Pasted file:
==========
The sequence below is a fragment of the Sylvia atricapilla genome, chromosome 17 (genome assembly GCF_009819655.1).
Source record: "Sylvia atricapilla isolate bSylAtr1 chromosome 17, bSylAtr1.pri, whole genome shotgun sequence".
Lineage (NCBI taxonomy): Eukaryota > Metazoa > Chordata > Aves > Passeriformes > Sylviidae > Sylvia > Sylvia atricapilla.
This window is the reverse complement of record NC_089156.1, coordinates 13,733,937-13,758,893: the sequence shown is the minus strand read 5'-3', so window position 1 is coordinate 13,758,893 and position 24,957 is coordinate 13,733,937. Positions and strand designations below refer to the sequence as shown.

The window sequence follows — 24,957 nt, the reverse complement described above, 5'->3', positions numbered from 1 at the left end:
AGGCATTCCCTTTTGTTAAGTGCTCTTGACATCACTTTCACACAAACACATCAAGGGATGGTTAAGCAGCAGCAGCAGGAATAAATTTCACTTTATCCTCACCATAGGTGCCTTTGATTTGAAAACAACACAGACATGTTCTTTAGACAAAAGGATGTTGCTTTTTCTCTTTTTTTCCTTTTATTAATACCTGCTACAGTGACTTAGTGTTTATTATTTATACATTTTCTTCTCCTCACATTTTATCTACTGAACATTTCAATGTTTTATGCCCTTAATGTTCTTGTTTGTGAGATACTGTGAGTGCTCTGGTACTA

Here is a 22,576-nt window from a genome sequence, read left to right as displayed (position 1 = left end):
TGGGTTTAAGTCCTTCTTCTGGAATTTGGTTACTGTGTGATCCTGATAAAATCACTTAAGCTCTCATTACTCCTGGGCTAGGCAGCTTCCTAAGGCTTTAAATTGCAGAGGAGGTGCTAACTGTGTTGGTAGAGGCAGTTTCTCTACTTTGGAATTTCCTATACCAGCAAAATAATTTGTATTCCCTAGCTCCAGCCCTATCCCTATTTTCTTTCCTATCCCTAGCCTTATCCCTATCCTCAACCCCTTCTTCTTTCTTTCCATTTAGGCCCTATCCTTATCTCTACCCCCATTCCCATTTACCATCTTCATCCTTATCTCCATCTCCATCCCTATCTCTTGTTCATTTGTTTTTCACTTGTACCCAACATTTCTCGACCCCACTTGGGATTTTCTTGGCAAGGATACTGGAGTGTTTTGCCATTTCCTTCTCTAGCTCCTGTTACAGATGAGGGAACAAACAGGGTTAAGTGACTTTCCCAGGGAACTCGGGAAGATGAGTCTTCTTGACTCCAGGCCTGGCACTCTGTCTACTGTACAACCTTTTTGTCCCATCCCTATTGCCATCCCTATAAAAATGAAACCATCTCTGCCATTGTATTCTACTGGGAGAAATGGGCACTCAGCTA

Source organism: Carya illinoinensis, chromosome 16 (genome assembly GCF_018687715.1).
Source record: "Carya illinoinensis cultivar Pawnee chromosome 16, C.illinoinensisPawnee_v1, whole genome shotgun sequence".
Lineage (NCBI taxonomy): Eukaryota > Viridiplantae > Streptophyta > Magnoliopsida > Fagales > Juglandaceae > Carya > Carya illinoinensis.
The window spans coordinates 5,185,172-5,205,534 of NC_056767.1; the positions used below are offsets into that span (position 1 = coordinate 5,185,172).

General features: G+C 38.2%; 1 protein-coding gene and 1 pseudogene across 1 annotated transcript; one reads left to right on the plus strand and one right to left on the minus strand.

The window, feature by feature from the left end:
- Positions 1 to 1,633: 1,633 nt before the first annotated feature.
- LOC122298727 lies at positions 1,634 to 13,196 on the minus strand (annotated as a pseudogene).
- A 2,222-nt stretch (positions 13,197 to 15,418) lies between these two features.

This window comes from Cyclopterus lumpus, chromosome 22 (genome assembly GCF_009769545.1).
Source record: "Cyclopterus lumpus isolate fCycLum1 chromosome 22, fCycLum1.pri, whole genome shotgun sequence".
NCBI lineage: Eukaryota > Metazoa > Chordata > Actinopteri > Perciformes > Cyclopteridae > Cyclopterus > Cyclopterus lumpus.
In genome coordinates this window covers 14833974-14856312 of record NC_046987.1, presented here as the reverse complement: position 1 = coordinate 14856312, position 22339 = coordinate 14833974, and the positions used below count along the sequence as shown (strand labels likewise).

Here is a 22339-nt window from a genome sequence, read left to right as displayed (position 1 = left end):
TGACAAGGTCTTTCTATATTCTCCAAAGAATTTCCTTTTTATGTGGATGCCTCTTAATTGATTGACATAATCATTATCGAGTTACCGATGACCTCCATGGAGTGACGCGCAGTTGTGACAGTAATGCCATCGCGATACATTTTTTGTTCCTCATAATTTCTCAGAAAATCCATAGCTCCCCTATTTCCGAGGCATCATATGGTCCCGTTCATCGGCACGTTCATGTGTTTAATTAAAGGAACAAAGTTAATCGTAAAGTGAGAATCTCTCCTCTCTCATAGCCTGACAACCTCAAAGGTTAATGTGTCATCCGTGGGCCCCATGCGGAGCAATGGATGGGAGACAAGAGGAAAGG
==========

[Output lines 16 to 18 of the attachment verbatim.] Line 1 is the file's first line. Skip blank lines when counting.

- LOC122298727 lies at positions 1,634 to 13,196 on the minus strand (annotated as a pseudogene).
- A 2,222-nt stretch (positions 13,197 to 15,418) lies between these two features.

This window comes from Cyclopterus lumpus, chromosome 22 (genome assembly GCF_009769545.1).